In a previous post, I quoted how the first 10 seconds of meeting someone or walking into a place of business can create impressions that are hard to change later on.
Are they right or wrong?
Or, does that even matter?
Sometimes, we may spend too much time answering these criticisms by talking about how someone is wrong, or on the opposite extreme, just babbling on with some apology. Perhaps we should focus instead on explaining who and what we are.
Answering criticisms can be a way to tell people who you are and this is what your community organization or business is about. It may help others who have not visited your organization understand what you are about. You have the opportunity to form a more accurate perception of what you are and perhaps just as important, what you are not.
Now, going in to meet you, they may have a frame of reference already in their head that is re-enforced by that first 10 second impression.
Who Are You Answering?
You have the opportunity to take criticism and use it as a marketing tool or to build the impression YOU want. The objective is not only to answer your critic, but to potential customers looking at these reviews later that are trying to form an impression.
Their key question may be: is the kind of experience I am looking for? What can I expect? So, use your responses to talk about your experience as accurately and clearly as you can when answering these criticisms, opinions or reviews. And if they do agree with you, respond as well to re-enforce that impression.
Answer the good, not just the bad.
What Are We Not?
A big problem sometimes is that we try to there for everyone. We don’t want to say no to our members, customers or our community. The reality though is that we are small organizations that can really shine in only a few areas. Saying sometimes this is what we are not, or being clear this is who we are, can also be helpful when responding.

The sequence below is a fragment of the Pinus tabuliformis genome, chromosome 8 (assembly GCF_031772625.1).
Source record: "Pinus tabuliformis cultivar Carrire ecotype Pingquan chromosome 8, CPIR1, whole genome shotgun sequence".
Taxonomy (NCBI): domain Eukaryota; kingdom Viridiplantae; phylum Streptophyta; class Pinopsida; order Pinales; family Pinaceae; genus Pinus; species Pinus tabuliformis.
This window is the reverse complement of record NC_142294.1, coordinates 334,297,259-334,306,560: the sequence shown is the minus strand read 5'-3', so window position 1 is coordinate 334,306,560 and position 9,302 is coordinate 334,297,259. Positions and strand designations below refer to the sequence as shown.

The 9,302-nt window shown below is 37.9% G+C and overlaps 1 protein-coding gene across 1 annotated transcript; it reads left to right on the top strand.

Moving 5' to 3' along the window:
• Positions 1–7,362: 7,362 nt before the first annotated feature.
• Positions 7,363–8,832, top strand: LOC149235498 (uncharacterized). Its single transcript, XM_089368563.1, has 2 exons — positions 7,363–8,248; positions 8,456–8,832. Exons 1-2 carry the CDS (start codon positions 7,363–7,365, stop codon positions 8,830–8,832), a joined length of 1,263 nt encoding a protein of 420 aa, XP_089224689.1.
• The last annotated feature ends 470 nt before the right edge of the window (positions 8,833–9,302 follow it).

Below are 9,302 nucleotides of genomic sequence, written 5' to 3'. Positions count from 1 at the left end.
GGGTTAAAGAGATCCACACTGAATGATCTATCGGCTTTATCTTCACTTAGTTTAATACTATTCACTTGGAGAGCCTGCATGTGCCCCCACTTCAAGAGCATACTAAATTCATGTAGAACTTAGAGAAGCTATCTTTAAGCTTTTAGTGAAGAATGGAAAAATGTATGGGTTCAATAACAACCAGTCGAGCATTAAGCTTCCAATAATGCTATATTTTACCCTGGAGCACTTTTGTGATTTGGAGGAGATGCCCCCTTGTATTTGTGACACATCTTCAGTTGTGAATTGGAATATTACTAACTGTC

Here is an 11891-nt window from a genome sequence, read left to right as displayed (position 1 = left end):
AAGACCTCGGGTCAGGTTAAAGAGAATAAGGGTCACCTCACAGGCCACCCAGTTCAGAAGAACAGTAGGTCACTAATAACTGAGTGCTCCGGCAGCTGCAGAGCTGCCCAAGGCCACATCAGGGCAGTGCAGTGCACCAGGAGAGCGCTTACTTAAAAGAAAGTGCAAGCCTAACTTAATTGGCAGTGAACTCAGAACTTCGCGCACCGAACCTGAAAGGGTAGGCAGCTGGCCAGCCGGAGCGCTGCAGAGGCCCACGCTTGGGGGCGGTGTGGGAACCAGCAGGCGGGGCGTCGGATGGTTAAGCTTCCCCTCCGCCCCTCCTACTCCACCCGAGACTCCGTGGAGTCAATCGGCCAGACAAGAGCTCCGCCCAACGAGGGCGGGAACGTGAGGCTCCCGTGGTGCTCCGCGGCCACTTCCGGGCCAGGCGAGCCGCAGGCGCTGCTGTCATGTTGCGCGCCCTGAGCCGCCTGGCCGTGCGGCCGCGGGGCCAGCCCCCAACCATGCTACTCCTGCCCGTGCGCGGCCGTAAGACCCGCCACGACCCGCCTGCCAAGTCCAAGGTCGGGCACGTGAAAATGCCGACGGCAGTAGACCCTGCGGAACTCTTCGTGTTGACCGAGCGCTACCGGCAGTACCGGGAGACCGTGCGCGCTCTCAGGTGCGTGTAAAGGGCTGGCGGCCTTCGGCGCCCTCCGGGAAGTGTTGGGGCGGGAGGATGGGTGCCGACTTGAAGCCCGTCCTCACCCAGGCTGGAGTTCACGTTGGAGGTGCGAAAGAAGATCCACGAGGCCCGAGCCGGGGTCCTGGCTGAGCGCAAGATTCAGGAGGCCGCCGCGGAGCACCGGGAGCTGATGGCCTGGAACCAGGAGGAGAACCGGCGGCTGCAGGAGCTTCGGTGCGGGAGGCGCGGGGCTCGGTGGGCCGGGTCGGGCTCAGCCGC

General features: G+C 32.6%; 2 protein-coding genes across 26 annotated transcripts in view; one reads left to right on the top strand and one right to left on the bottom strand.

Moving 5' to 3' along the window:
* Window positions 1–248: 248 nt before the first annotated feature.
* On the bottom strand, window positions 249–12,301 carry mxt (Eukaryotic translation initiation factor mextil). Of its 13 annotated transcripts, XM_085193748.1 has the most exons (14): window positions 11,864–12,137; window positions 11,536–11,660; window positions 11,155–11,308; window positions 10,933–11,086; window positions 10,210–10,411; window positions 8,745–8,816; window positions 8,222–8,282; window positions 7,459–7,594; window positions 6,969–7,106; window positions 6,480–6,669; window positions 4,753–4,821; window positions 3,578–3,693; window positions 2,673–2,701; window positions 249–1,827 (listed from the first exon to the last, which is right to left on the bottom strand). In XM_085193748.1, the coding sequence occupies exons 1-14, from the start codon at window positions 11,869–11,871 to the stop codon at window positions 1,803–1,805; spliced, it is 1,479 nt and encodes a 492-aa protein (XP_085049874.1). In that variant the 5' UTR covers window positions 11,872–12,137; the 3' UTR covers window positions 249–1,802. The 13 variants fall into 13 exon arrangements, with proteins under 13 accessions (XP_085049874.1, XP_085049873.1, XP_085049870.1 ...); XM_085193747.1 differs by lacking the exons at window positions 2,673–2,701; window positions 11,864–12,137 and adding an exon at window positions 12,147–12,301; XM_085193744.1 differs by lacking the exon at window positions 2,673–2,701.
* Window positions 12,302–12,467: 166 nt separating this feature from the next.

When you do need to apologize, McCammon offers some advice: • Be sincere • Do it yourself, not through someone else • Eye contact important • Try not to mutter • Respond quickly • Don’t include the words “if” or “but”
McCammon is adamant that an apology consists of 3 parts: 1. Acknowledgement 2. Explanation 3. Expression of remorse.
“If you’re not covering all three, it’s not an apology” McCammon concludes.
It is a different time. Everything is coming at us faster and faster. We are communicating so much; we assume everyone knows where we are coming from. We have web sites, blogs, and Facebook among others.
Of course, everyone knows who we are – right?
But we can only process so much and it is more important than ever to remind folks this is what you should expect –and perhaps what you should not – as a constant reminder in this world of chatter.
And to remember that our on-line actions are forming impressions that you may not want. And, they can carry on for a long time in just a few key strokes. However, what you are may need to be re-enforced in consistent, and sometimes out-of-the-box, opportunities.